When Physicists get down to work, things get real. New major discoveries in physics are rare and often lead to some breakthroughs which can change our perspective of the Universe. There haven’t been any major discoveries in physics in the last decade except maybe the detection of Gravitational waves. One of the areas where a lot of progress has happened is electromagnetism. The physics of the mutual effects that electricity and magnetism have on each other has yielded some of the most fantastical results in human history.
From the invention of literally every electrical device used in our journey to the Moon, Mars, and beyond, we owe it all to inventions that find their root in this area of Physics.
Since these two phenomena are so closely interrelated, it is not much of a stretch of the imagination to think that you can influence the electrical properties of a substance through its magnetic properties and vice versa. There are certain crystals in which this can be done. It is called the Magnetoelectric effect, and it seems to be all the rave amongst physicists. Recently, a special material was examined by researchers, which did not exhibit any magnetoelectric properties on a rough examination.
As it turns out, some deep digging by physicists was required to figure out how the magnetoelectric effect works on this material. Careful experiments have shown that it works in this material in a completely different way. It has to be controlled in a much more sensitive manner than other materials. Small variations in the magnetic field have been observed to drastically alter the state of the electrical properties of the material. The reason for the coupling of the magnetic and electrical properties of any material is its internal symmetry. If the material exhibits a high degree of internal symmetry, then there is no theoretical basis for the coupling effect.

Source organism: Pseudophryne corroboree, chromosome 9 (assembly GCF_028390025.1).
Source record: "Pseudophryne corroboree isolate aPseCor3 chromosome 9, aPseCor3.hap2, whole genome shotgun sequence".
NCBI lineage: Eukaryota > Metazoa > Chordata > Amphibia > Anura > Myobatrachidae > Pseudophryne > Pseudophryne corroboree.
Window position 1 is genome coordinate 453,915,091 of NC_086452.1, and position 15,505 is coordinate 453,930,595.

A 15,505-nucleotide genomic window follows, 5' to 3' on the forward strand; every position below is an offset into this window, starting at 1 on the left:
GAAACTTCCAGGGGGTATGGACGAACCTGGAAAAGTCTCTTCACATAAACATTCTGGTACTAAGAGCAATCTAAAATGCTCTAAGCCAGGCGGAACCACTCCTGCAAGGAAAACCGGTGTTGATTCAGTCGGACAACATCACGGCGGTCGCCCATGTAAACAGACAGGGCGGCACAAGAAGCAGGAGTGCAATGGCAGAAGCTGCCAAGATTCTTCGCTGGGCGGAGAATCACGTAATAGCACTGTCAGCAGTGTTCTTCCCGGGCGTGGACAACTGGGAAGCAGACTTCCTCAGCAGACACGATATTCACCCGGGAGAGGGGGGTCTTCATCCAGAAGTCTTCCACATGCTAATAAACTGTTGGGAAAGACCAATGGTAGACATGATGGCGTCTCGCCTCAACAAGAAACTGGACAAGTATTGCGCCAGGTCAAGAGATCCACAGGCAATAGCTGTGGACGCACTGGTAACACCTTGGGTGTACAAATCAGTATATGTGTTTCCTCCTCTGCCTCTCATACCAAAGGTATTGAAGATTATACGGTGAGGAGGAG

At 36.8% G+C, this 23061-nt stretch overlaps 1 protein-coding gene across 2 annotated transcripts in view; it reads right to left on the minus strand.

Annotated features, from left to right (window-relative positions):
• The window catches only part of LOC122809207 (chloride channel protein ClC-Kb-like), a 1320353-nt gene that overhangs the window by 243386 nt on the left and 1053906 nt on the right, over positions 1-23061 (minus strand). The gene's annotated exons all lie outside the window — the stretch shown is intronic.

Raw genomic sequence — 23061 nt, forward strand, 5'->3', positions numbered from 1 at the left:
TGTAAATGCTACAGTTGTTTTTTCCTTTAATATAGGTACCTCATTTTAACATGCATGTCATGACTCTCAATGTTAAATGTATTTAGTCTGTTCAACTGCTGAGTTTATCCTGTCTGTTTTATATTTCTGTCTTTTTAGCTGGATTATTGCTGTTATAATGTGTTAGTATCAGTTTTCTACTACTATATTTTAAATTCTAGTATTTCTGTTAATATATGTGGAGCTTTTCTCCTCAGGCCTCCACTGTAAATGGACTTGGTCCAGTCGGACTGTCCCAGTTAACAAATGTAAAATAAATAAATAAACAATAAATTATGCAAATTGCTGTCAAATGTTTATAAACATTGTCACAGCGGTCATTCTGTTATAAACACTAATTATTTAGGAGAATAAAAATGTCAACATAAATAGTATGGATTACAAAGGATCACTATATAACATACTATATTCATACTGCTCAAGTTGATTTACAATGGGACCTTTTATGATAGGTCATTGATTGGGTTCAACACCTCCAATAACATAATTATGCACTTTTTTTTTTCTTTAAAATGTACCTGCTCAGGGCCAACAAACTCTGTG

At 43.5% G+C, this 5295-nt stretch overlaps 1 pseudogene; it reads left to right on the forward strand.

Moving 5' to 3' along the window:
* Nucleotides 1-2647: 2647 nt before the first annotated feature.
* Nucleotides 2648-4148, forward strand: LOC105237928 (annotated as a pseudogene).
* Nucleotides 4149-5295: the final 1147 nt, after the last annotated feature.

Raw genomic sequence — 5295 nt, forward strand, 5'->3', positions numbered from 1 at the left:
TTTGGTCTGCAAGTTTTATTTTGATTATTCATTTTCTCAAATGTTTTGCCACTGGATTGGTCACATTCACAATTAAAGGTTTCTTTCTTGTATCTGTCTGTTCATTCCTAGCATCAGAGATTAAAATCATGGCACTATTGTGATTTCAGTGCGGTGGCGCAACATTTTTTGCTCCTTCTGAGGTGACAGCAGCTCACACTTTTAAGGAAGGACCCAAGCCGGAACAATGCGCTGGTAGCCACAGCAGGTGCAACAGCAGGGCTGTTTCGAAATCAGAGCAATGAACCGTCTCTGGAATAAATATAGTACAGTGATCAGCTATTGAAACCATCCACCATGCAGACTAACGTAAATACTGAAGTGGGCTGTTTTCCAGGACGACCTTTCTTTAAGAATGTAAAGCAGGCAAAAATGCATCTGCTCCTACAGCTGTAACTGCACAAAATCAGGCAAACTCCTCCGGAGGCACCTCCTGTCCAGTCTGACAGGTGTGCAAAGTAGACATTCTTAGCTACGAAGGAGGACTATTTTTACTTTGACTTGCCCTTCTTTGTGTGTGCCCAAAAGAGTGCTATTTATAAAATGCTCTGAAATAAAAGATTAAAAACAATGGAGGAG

This is what makes this discovery by these physicists so special. The material in question here is a langasite made up of Lanthanum, Gallium, Silicon, and Oxygen, doped with holmium atoms. This material is extremely symmetric, which means it should not allow a magnetoelectric effect, theoretically at least. The theoretical results hold for weak magnetic fields, but when the strength of the magnetic field is increased, the Holmium atoms change their quantum state and gain a magnetic moment. This, coincidently also breaks the internal symmetry of the atom.
The apparent implications of this discovery are still not clear. However, as the trend suggests, the magnetoelectric effect is going to play a bigger role in storage technologies of the future. This could prove to be the precursor of a new way to store data in solids. However, we will have to wait to see just how deep the implications of this discovery run.